One of the earliest masculinities studies scholar was R. W. Connell, now Raewyn Connell. Connell developed the concept of the patriarchal dividend, defined as the set of privileges and advantages that accrue to men over their lifetimes (Connell 1996). On average, and apparently throughout history, men as a social group are wealthier than women, have more social power, have higher status, and have more control over resources both material and human. Men rarely recognize the existence of the patriarchal dividend, understanding their situation as being “natural” and “just the way things are.” In other words, men who benefit from the patriarchal social system are generally not aware that they are accruing a lifetime of dividends. Like white people who are insulated from issues of race, men from dominant groups are often insulated from issues of sex and gender.

So if we take the two concepts–white fragility and the patriarchal dividend–we can create another concept: white male fragility. When white men who are privileged and advantaged by their race and sex status are called out by others on their racism and sexism, white male fragility causes them to hyper-react. The incident with police captains Carri Weber and Scott Arndt of the Plainfield, Indiana police department provides an apt illustration.

The incident took place in early November, 2017. The Plainfield police department held a training workshop on trans issues and violence. Members of the police were there, as were some local town and school district officials. As one of the trainers was describing the statistics about anti-trans violence, a white male police officer–Arndt–interrupted to challenge the trainer. He denied the relevance of the statistics that show that trans people are over three times as likely to be victims of violence than non-trans people. Weber, a white woman who is a prominent LGBT activist as well as a police officer, told him that the reason he did not realize the reality faced by trans people is because of his “white male privilege.” Within moments, Arndt was shouting at Weber, the trainers, and the head of the police department. The trainer and others urged him to calm down, but he continued to shout, then angrily marched to the front of the room to shout some more, and finally walked out of the room. Clearly, his behavior demonstrates that he was triggered by Weber’s pointing out that it was his white male privilege that obscured his understanding.

The next day, police captain Carri Weber was put on paid administrative leave and put under investigation. Arndt filed a discrimination complaint against Weber. Then today, December 7, Weber went before the ethics board for her city. She was reinstated to her job, but was reprimanded for speaking out. For his part, Arndt was suspended without pay for two days.

Is this justice? Was Arndt truly victimized by Weber’s remark that he could not see the reality of anti-trans violence because of his white male privilege? Was Weber out of line to point out white male privilege? Arndt claimed in his complaint that Weber discriminated against him because of his race and his sex. What do you think?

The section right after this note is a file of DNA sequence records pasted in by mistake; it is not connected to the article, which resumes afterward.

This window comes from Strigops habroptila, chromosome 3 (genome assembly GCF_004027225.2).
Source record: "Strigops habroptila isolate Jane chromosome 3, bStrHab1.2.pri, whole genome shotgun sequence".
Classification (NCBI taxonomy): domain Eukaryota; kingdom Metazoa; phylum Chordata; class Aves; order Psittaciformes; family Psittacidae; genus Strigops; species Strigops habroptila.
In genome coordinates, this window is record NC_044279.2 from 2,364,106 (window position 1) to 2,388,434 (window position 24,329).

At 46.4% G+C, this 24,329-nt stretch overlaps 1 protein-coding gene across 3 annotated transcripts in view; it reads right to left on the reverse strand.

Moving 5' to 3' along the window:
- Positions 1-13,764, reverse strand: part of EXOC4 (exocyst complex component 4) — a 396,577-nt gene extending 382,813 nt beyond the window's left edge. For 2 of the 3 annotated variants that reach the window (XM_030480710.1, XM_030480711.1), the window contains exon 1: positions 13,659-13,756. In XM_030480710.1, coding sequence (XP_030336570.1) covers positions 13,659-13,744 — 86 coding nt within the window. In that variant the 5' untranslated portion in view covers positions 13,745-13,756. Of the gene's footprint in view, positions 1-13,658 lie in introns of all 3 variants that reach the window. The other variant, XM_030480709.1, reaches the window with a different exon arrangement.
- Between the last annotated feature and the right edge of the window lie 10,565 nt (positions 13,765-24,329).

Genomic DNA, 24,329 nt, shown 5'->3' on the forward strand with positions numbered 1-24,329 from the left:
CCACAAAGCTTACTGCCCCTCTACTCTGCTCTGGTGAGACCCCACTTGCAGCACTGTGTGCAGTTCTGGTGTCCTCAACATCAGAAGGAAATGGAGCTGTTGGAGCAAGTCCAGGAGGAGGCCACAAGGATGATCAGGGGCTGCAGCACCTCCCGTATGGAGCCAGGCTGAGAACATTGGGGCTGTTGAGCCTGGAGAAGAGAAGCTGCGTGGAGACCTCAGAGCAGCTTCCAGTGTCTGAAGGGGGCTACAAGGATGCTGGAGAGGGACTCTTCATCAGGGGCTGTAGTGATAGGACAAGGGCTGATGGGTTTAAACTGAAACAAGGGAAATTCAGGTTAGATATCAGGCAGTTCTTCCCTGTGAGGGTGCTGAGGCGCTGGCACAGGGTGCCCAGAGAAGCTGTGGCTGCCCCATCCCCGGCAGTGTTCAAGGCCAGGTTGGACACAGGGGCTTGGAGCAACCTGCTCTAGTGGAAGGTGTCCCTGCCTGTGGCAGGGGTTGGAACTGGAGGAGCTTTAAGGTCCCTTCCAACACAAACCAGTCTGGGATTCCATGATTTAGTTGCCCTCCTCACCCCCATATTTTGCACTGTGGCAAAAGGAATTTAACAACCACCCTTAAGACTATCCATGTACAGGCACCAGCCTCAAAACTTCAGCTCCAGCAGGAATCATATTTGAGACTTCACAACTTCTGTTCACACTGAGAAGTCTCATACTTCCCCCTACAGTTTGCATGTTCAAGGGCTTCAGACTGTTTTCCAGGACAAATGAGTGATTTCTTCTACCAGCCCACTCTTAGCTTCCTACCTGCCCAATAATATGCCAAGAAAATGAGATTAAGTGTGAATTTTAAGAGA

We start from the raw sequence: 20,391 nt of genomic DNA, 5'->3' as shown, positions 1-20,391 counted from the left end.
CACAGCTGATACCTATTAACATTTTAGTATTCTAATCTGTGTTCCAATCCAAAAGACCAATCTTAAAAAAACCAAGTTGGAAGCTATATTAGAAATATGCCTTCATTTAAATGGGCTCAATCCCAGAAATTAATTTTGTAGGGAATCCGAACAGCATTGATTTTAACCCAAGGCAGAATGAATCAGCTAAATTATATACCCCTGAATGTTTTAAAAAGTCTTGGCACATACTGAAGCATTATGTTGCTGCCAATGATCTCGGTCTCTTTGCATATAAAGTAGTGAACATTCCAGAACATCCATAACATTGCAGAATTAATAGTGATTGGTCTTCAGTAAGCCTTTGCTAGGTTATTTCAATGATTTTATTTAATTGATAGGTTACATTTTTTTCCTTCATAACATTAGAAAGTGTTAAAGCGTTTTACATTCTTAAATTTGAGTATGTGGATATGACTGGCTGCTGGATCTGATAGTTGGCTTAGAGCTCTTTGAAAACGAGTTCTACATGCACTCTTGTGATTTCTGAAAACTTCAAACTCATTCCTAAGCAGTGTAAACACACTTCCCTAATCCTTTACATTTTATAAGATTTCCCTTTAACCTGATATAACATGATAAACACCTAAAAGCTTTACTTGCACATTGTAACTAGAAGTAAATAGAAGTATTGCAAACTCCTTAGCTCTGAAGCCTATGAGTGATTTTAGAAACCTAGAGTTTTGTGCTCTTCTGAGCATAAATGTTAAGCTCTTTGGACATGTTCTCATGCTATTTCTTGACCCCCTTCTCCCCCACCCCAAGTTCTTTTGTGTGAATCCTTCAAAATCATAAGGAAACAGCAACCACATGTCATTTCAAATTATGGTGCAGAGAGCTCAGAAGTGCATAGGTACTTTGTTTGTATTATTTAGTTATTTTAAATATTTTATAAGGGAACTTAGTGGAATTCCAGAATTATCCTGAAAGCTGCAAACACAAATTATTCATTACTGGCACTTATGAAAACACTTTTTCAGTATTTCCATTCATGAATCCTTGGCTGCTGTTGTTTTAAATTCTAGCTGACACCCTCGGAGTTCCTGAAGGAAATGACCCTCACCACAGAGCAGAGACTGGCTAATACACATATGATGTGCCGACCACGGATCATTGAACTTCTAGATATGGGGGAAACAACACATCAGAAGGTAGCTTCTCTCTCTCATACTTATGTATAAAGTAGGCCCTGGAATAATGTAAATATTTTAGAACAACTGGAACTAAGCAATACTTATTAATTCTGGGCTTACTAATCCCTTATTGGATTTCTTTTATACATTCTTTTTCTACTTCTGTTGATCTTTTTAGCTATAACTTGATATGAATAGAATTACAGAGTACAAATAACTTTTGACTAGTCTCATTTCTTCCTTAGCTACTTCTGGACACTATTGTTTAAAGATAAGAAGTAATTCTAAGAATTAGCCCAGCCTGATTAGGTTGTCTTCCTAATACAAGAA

You can view the video of the incident here:


R. W. Connell/Raewyn Connell. 1996. “Politics of Changing Men.” Australian Humanities Reivew

Robin DiAngelo. 2011. “White Fragility.” International Journal of Critical Pedagogy, 3(3): 54-70.

German Lopez. 2017. “The Charlottesville Protests Are White Fragility in Action.” Vox August 12, 2017.

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Wrong Thinkers Anonymous

After Charlottesville, I was one of the few people in my circle of acquaintances who refused calls to “punch Nazis.” I do not believe that meeting violence with violence will stop further violence. Instead, I try to understand why people are violent. Not by using individualist explanations, like mental illness, but by using sociological tools. One of sociology’s greatest gifts is the understanding that people are social creatures, and that our behavior, our ideas, our belief systems, our actions, our emotions, etc. are shaped by society. So I have tried to understand hate groups and ideologies of those groups and the movement(s) they spawn. Hating the individuals in the movements, and calling for violence against them, only makes them defensive and more dangerous. It was this realization that prompted the cartoon, Wrong Thinkers Anonymous in the days after Charlottesville.wrong_thinkers_anonymous

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The execution of Sociology

The University of Alaska Fairbanks has hit hard times due to the state’s budget crisis. Academic programs are being slashed across the state, and dozens of faculty jobs have been eliminated. Across Alaska, nearly 1000 people have lost their university jobs. We protested on the street corner, wrote resolutions to Faculty Senates, wrote letters to professional organizations, testified to the Board of Regents, begged and pleaded with administrators, but the UAF Department of Sociology was deleted in June 2017. Both the BA and BS in Sociology are on the chopping block. I cannot even begin to describe how heartbreaking this is for me. I went through all of the stages of grief–denial, anger, sadness, back into anger, then sadness again, all the time literally bargaining with other departments and administrators. Perhaps you can tell by my latest cartoon that I am back in the anger stage again. The execution of sociology